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Enforce no-deviation ethical rules

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in Best-Practices Leadership,Centerpiece,Leaders & Managers

ethics sign

Here’s one of the most important questions a leader must ask: How do we do business?

It’s critical to establish the values and ethics that undergird any organization. This alerts everyone—from employees to vendors to customers—how the company operates and what factors shape executive decisions.

Bill George, former CEO of medical device maker Medtronic, urges leaders to enforce a zero-tolerance policy for deviations from organizational rules. Whether you’re overseeing safety protocols at a nuclear plant or preventing employees stationed overseas from accepting bribes, there can be no tolerance for infractions.

It’s fine to give someone a second chance for an innocent mistake. But for individuals who knowingly violate company rules or cross ethical boundaries, you should not give second chances.

When everyone understands that you treat your zero-tolerance policy seriously—and you enforce it consistently—they will uphold ethical standards. If they choose to break the rules, they cannot claim ignorance when you discipline or terminate them.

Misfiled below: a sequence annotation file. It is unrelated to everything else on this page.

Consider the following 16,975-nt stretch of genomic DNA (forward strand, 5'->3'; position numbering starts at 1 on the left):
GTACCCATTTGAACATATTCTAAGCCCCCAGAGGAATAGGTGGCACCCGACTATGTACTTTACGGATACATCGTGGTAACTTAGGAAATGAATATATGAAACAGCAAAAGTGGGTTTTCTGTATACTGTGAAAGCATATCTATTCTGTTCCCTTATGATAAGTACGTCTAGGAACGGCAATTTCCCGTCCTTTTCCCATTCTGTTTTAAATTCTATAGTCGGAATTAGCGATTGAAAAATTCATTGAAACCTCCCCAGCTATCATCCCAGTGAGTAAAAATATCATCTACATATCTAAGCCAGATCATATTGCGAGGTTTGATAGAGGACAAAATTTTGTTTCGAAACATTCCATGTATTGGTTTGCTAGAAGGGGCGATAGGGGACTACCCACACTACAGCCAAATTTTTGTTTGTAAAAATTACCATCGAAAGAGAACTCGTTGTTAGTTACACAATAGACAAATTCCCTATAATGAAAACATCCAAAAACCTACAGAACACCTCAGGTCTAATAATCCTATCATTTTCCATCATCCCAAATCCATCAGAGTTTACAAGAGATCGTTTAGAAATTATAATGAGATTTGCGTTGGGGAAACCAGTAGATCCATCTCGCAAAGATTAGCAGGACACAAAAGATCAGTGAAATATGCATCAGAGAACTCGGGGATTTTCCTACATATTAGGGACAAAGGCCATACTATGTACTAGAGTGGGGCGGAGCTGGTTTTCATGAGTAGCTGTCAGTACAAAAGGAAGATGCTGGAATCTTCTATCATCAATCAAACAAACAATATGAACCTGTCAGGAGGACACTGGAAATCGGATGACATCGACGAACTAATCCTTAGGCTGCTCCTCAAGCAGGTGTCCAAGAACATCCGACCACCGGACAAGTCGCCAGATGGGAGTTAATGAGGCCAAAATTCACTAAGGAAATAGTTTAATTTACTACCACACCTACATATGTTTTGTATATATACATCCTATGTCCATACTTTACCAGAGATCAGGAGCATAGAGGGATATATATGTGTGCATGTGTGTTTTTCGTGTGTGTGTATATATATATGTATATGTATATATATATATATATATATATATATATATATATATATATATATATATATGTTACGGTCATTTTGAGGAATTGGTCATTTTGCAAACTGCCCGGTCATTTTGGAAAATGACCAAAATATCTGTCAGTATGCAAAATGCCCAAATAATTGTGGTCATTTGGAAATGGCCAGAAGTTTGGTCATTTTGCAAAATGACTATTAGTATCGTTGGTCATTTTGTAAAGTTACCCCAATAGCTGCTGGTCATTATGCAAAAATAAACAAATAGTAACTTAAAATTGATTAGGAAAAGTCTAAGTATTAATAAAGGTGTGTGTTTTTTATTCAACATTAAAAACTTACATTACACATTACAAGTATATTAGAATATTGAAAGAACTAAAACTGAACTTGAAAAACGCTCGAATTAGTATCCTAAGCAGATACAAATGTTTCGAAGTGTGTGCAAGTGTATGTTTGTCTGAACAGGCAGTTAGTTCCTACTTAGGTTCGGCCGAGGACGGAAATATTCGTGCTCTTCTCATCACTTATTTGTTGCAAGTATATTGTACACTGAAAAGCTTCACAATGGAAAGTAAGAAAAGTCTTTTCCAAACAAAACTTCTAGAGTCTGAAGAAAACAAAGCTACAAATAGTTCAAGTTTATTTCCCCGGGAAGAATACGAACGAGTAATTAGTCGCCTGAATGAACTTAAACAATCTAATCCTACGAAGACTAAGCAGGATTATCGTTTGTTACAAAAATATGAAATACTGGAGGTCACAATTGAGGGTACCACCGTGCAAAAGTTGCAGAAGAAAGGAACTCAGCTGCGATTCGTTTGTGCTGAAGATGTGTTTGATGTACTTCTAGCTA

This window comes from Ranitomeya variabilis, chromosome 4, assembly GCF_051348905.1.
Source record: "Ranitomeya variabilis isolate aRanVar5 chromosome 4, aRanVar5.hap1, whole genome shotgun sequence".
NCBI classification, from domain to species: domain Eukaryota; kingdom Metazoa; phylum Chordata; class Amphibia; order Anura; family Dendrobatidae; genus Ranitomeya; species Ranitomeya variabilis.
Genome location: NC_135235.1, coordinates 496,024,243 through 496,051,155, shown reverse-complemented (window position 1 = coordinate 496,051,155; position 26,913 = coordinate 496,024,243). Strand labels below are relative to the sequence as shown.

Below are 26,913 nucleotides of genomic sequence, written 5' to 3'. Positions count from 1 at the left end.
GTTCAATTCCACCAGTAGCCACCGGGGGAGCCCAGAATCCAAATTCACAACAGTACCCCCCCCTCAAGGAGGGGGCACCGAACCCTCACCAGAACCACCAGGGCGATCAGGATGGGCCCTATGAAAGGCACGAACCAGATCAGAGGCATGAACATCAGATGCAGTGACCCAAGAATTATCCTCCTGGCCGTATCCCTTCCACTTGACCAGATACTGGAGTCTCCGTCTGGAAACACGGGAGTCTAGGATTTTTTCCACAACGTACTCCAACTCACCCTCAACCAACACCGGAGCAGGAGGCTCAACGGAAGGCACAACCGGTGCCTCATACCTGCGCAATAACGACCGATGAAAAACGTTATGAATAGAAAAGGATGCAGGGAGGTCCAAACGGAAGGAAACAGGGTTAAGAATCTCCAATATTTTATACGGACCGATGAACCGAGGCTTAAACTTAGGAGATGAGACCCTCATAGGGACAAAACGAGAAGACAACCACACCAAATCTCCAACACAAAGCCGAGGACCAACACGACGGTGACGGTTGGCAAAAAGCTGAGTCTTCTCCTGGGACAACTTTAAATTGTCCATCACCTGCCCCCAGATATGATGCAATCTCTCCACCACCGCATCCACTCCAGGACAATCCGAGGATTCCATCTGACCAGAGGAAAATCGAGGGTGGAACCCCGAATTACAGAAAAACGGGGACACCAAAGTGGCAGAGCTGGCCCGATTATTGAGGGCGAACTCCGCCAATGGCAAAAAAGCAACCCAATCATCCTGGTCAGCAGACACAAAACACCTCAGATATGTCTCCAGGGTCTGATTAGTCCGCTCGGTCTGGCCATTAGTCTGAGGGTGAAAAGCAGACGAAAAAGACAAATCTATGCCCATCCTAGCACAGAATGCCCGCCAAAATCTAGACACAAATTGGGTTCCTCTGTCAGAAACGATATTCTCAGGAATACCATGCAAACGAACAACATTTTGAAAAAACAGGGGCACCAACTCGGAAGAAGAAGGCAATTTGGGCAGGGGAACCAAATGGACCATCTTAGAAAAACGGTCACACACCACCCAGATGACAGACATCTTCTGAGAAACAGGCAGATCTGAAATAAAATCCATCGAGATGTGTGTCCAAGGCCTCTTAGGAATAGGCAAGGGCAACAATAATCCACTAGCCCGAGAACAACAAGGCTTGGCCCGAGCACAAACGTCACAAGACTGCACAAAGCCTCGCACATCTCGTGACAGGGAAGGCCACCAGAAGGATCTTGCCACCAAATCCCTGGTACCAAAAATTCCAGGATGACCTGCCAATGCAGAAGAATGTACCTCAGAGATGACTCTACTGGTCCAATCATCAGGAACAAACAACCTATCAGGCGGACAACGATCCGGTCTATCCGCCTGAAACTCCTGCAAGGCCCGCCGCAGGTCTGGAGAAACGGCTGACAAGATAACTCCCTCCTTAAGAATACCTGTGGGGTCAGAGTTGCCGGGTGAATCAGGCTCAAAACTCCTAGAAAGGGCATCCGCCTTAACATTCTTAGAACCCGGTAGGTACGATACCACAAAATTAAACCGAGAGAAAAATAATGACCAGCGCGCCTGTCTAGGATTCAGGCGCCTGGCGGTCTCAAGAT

Another key to leading people to do the right thing: Let them learn on the job. Rather than pressure staffers to produce instant results, give them time to observe experts and gain insight.

When George joined Medtronic as president in 1989, his boss told him, “Don’t worry about the numbers for six months. Get out and learn the business from the top doctors.” George watched the most respected physicians implant pacemakers and defibrillators, which in turn gave him a better appreciation for how to make sound operational and strategic decisions that would benefit Medtronic’s customers.

— Adapted from “Authentic leaders,” Bill George, www.leaderexcel.com.

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